June 15, 2017: In a tiny Ottawa courtroom, a jurisdiction hearing is held. The case considered in the hearing is a complicated mix of advertising regulations, municipal advertising contracts, religious privilege, discriminatory government funding practices and most essentially of all, the freedom of expression. The case is further complicated by a span of more than two thousand kilometers and a provincial boundary.
A jurisdiction hearing is a legal process to determine the appropriate Court for consideration of a legal matter. In Canada, different types of courts each have their own jurisdiction (see Department of Justice for more information). Resolution of any legal dispute is initially a matter of determining the appropriate Court.
In that little Ottawa courtroom, a legal fight to defend a fundamental human right is tentatively underway; a variety of subtleties, complexities and barriers presented by legal process can suddenly and unexpectedly become significant considerations. What if the appropriate Court for the case is located two thousand kilometers from home?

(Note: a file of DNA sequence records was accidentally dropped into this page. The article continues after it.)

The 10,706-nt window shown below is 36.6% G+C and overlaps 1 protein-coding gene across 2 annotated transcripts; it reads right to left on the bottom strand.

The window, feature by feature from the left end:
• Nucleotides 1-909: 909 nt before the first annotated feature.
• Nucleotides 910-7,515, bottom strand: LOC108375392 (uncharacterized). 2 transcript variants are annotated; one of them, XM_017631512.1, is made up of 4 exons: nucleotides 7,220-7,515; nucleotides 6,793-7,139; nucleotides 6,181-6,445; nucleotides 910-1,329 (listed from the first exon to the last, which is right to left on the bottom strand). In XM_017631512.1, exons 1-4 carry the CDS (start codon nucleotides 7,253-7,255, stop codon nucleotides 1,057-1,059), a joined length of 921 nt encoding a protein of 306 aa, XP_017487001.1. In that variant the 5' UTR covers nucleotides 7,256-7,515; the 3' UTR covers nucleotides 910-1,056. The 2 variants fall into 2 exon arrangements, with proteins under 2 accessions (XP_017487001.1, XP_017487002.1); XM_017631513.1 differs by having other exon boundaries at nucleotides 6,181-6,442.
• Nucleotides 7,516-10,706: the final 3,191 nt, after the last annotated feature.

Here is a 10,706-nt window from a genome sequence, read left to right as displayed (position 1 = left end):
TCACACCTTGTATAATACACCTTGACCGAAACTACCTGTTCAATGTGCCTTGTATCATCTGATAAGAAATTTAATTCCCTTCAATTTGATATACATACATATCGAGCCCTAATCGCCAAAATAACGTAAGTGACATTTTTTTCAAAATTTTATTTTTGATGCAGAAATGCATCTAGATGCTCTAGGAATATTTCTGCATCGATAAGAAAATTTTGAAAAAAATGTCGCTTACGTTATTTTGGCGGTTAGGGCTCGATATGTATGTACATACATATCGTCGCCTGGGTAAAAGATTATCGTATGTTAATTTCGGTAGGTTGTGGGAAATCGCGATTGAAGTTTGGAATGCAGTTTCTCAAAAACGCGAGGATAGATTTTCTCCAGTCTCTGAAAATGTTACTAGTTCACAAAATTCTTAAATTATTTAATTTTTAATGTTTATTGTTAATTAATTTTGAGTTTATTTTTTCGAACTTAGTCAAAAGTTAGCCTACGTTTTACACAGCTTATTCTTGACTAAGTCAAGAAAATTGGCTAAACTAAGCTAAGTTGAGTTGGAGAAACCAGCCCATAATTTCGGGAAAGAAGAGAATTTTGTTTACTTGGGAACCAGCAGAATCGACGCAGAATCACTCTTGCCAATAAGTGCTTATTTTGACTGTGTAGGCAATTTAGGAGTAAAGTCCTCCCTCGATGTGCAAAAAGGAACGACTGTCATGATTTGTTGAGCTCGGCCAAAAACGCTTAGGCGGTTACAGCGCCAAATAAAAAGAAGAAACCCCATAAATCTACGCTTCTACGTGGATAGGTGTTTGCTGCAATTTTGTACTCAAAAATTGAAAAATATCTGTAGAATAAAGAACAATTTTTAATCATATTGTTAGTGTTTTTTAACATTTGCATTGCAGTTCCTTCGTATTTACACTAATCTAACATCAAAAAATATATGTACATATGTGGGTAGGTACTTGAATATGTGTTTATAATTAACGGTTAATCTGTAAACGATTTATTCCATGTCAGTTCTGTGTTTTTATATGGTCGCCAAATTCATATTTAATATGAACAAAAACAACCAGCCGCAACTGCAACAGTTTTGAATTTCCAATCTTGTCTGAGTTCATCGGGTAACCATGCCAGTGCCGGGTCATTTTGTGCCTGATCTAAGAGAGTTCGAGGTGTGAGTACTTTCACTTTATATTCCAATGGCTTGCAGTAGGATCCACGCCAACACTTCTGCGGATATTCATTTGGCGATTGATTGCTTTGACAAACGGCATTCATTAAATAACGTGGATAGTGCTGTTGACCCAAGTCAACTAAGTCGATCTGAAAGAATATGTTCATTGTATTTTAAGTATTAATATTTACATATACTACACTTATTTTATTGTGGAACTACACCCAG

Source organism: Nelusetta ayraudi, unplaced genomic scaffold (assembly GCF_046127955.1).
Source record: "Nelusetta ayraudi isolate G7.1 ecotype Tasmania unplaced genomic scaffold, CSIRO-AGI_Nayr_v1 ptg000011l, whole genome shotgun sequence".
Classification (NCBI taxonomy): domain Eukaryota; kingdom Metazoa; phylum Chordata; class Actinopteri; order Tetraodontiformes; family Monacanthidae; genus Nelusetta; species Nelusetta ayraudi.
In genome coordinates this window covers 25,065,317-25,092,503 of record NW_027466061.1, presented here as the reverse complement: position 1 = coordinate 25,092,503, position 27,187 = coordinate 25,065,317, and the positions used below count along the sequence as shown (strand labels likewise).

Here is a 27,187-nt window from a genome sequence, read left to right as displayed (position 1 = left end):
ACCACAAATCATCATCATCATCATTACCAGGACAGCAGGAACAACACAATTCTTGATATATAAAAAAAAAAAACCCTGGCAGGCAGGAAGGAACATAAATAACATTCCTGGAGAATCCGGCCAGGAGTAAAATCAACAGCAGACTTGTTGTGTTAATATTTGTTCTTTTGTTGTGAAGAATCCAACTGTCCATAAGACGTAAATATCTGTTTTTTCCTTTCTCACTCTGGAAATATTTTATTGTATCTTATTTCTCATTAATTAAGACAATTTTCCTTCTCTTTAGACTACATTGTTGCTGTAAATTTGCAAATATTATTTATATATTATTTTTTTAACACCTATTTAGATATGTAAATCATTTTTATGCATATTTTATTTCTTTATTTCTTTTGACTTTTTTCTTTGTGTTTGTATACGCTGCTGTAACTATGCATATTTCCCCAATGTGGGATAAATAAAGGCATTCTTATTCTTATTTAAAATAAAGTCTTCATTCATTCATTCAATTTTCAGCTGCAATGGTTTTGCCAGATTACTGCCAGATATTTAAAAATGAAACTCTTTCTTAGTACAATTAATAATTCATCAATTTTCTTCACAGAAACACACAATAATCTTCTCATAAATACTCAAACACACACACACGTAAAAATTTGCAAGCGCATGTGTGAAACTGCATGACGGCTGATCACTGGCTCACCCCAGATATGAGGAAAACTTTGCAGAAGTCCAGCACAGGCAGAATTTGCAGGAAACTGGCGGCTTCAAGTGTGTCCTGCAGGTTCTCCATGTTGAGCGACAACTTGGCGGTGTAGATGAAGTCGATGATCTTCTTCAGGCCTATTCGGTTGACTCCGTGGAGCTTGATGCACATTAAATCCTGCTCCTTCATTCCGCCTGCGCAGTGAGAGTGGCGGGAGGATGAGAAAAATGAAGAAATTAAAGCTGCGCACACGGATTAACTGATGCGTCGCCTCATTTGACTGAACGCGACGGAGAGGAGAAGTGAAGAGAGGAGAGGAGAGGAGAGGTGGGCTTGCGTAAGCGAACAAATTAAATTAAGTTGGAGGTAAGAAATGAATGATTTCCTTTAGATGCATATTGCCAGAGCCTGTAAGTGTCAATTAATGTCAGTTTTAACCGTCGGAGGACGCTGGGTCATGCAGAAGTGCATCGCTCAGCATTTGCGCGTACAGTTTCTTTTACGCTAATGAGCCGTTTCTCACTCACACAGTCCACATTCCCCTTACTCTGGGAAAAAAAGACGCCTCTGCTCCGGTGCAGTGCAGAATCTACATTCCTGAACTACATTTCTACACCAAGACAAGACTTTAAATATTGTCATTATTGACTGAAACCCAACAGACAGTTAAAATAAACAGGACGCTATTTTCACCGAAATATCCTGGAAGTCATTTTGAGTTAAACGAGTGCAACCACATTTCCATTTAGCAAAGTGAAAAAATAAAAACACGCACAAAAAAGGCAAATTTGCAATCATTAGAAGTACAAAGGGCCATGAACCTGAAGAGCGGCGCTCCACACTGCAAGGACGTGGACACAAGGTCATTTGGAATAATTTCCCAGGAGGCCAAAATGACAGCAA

Going into the room, the complainant understands that there are two probable outcomes of the hearing: the case will be considered a matter for a court in either Ontario or Manitoba. A decision for Ontario might, logistically, be easier to manage. It’s always convenient to be close to home. In addition, the content of the dispute, advertising material relating to the funding of Catholic schools in Ontario, would also be highly topical to an Ontario court and local media. Alternatively, a decision that the case should be heard in Manitoba might, strategically, be preferable as well. Given the location of Canada’s Museum of Human Rights and that same local topicality of the subject matter – being a bit further from home could be a benefit.
In the end, the decision was that the appropriate Court to hear the case would be based in Winnipeg, Manitoba. Leaving the courtroom, the complainant now knows where, and how, his rights must be defended.